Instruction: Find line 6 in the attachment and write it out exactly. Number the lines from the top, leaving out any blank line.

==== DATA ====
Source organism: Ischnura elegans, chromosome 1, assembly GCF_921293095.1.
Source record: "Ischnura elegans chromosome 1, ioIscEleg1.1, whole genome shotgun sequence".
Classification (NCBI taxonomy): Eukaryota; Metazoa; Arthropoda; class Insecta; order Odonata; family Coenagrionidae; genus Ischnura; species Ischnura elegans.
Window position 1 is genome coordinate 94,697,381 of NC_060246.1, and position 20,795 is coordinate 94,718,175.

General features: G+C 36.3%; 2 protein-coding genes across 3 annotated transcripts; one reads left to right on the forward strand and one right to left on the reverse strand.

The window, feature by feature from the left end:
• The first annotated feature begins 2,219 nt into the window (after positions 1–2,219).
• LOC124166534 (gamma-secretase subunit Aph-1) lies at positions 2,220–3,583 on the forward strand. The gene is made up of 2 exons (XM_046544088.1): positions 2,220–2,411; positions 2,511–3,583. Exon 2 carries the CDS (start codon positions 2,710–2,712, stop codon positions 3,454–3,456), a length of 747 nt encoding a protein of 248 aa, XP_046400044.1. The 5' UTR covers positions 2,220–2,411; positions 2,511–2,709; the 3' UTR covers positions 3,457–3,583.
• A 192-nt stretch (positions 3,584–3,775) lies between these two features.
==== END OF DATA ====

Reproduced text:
The window, feature by feature from the left end: